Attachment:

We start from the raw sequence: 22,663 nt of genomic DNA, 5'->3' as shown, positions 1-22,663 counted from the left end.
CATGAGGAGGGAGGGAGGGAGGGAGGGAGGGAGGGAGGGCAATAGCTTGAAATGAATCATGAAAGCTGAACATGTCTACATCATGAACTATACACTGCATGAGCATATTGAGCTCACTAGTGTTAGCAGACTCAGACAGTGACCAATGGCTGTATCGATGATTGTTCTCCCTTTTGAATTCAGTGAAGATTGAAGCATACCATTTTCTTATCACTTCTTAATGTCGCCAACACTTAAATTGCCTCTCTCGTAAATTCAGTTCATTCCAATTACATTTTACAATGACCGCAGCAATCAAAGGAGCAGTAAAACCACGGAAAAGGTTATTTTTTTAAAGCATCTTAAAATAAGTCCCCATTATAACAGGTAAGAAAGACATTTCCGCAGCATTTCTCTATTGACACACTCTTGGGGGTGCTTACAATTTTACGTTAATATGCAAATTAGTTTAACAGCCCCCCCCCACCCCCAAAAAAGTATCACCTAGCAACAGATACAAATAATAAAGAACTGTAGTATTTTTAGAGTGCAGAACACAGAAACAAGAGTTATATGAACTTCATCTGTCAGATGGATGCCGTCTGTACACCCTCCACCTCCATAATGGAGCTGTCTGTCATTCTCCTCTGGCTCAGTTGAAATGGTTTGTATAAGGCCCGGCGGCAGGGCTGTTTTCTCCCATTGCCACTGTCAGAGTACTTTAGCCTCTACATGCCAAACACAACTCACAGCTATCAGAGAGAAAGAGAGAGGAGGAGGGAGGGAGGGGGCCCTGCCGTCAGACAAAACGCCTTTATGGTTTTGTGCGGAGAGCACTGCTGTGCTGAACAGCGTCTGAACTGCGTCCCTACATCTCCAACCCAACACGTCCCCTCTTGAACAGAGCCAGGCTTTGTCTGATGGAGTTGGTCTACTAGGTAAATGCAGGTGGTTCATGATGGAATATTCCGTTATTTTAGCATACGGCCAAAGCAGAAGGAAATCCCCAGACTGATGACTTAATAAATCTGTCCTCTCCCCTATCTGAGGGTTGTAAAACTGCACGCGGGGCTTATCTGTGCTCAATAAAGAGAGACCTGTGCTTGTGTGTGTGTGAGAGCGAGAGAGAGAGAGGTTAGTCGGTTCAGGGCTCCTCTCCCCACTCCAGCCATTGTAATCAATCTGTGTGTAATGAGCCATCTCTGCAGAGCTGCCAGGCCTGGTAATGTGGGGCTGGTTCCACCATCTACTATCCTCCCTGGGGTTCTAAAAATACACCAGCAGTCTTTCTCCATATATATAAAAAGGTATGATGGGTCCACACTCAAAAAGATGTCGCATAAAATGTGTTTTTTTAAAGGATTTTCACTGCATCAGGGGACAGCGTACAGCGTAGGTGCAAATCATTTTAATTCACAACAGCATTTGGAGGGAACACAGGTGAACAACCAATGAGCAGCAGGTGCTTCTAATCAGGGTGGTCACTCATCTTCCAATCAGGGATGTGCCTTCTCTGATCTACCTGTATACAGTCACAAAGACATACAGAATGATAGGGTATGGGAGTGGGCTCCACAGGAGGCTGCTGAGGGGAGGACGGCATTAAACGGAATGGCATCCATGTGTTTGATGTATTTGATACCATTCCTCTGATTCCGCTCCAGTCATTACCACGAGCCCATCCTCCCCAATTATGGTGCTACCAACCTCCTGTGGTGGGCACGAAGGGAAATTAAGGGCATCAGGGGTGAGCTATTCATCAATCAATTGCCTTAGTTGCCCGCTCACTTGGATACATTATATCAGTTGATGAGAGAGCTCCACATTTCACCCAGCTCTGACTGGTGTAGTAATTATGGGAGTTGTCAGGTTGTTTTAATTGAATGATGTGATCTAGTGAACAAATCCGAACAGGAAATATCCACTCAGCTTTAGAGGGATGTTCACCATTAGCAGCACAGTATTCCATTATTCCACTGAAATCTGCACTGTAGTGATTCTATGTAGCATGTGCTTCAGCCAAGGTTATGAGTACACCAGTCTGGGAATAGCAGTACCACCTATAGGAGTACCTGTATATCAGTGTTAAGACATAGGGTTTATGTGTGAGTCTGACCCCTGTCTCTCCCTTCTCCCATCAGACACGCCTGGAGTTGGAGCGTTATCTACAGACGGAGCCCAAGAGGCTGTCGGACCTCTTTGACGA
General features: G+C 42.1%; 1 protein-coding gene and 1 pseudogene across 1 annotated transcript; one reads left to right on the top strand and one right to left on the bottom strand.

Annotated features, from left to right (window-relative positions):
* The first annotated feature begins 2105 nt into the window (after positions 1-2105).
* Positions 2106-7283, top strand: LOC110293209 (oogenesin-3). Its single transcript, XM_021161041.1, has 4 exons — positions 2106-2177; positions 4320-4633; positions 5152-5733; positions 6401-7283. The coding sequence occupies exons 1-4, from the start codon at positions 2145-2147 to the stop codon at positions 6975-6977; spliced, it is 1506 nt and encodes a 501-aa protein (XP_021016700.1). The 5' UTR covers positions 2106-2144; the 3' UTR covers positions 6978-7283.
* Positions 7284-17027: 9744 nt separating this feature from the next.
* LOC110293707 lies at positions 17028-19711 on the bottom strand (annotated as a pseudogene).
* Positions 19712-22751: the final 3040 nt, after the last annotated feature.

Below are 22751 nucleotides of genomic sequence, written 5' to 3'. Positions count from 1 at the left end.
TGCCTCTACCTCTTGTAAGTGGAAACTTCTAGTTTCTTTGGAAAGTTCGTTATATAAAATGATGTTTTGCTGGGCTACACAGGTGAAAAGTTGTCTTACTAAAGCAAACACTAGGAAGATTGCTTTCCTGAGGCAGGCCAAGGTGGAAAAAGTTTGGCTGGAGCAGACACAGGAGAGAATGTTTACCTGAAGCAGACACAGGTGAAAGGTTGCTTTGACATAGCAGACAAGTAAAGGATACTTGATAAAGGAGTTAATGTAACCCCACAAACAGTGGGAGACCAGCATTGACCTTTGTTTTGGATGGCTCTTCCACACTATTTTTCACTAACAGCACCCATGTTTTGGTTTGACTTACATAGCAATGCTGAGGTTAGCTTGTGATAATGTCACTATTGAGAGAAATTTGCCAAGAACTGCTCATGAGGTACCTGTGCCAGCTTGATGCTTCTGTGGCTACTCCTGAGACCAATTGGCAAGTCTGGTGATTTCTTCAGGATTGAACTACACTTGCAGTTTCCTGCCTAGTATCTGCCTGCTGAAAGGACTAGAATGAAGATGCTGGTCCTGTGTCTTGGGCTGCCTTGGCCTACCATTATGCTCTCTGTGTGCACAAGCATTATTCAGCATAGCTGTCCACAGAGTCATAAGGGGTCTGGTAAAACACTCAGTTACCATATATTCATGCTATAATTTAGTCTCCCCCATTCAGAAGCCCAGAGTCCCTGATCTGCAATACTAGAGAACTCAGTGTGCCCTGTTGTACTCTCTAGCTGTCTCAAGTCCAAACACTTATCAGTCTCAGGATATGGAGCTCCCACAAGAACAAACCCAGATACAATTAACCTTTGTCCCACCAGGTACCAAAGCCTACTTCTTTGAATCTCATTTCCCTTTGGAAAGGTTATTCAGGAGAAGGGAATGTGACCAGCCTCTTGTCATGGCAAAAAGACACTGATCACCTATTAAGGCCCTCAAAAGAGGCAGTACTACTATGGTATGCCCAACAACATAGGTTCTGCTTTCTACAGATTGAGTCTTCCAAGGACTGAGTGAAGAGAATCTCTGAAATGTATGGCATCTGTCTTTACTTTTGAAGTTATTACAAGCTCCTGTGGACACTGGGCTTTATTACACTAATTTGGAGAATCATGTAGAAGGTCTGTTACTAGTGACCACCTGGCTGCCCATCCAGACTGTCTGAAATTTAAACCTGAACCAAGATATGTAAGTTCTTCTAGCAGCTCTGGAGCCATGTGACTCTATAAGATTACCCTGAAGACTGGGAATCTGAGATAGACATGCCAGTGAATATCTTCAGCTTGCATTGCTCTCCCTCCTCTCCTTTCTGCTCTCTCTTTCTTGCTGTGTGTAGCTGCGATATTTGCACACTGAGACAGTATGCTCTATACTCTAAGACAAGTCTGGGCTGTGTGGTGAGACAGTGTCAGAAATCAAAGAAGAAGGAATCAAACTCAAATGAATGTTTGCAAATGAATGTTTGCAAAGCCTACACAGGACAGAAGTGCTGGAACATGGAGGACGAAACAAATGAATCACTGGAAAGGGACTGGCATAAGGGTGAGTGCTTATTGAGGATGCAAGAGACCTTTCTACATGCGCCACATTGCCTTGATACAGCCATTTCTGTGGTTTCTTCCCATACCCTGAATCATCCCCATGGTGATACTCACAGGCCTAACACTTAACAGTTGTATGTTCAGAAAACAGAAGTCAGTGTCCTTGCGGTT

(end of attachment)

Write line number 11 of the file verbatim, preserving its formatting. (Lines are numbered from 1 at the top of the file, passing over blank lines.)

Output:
TGCCTCTACCTCTTGTAAGTGGAAACTTCTAGTTTCTTTGGAAAGTTCGTTATATAAAATGATGTTTTGCTGGGCTACACAGGTGAAAAGTTGTCTTACTAAAGCAAACACTAGGAAGATTGCTTTCCTGAGGCAGGCCAAGGTGGAAAAAGTTTGGCTGGAGCAGACACAGGAGAGAATGTTTACCTGAAGCAGACACAGGTGAAAGGTTGCTTTGACATAGCAGACAAGTAAAGGATACTTGATAAAGGAGTTAATGTAACCCCACAAACAGTGGGAGACCAGCATTGACCTTTGTTTTGGATGGCTCTTCCACACTATTTTTCACTAACAGCACCCATGTTTTGGTTTGACTTACATAGCAATGCTGAGGTTAGCTTGTGATAATGTCACTATTGAGAGAAATTTGCCAAGAACTGCTCATGAGGTACCTGTGCCAGCTTGATGCTTCTGTGGCTACTCCTGAGACCAATTGGCAAGTCTGGTGATTTCTTCAGGATTGAACTACACTTGCAGTTTCCTGCCTAGTATCTGCCTGCTGAAAGGACTAGAATGAAGATGCTGGTCCTGTGTCTTGGGCTGCCTTGGCCTACCATTATGCTCTCTGTGTGCACAAGCATTATTCAGCATAGCTGTCCACAGAGTCATAAGGGGTCTGGTAAAACACTCAGTTACCATATATTCATGCTATAATTTAGTCTCCCCCATTCAGAAGCCCAGAGTCCCTGATCTGCAATACTAGAGAACTCAGTGTGCCCTGTTGTACTCTCTAGCTGTCTCAAGTCCAAACACTTATCAGTCTCAGGATATGGAGCTCCCACAAGAACAAACCCAGATACAATTAACCTTTGTCCCACCAGGTACCAAAGCCTACTTCTTTGAATCTCATTTCCCTTTGGAAAGGTTATTCAGGAGAAGGGAATGTGACCAGCCTCTTGTCATGGCAAAAAGACACTGATCACCTATTAAGGCCCTCAAAAGAGGCAGTACTACTATGGTATGCCCAACAACATAGGTTCTGCTTTCTACAGATTGAGTCTTCCAAGGACTGAGTGAAGAGAATCTCTGAAATGTATGGCATCTGTCTTTACTTTTGAAGTTATTACAAGCTCCTGTGGACACTGGGCTTTATTACACTAATTTGGAGAATCATGTAGAAGGTCTGTTACTAGTGACCACCTGGCTGCCCATCCAGACTGTCTGAAATTTAAACCTGAACCAAGATATGTAAGTTCTTCTAGCAGCTCTGGAGCCATGTGACTCTATAAGATTACCCTGAAGACTGGGAATCTGAGATAGACATGCCAGTGAATATCTTCAGCTTGCATTGCTCTCCCTCCTCTCCTTTCTGCTCTCTCTTTCTTGCTGTGTGTAGCTGCGATATTTGCACACTGAGACAGTATGCTCTATACTCTAAGACAAGTCTGGGCTGTGTGGTGAGACAGTGTCAGAAATCAAAGAAGAAGGAATCAAACTCAAATGAATGTTTGCAAATGAATGTTTGCAAAGCCTACACAGGACAGAAGTGCTGGAACATGGAGGACGAAACAAATGAATCACTGGAAAGGGACTGGCATAAGGGTGAGTGCTTATTGAGGATGCAAGAGACCTTTCTACATGCGCCACATTGCCTTGATACAGCCATTTCTGTGGTTTCTTCCCATACCCTGAATCATCCCCATGGTGATACTCACAGGCCTAACACTTAACAGTTGTATGTTCAGAAAACAGAAGTCAGTGTCCTTGCGGTT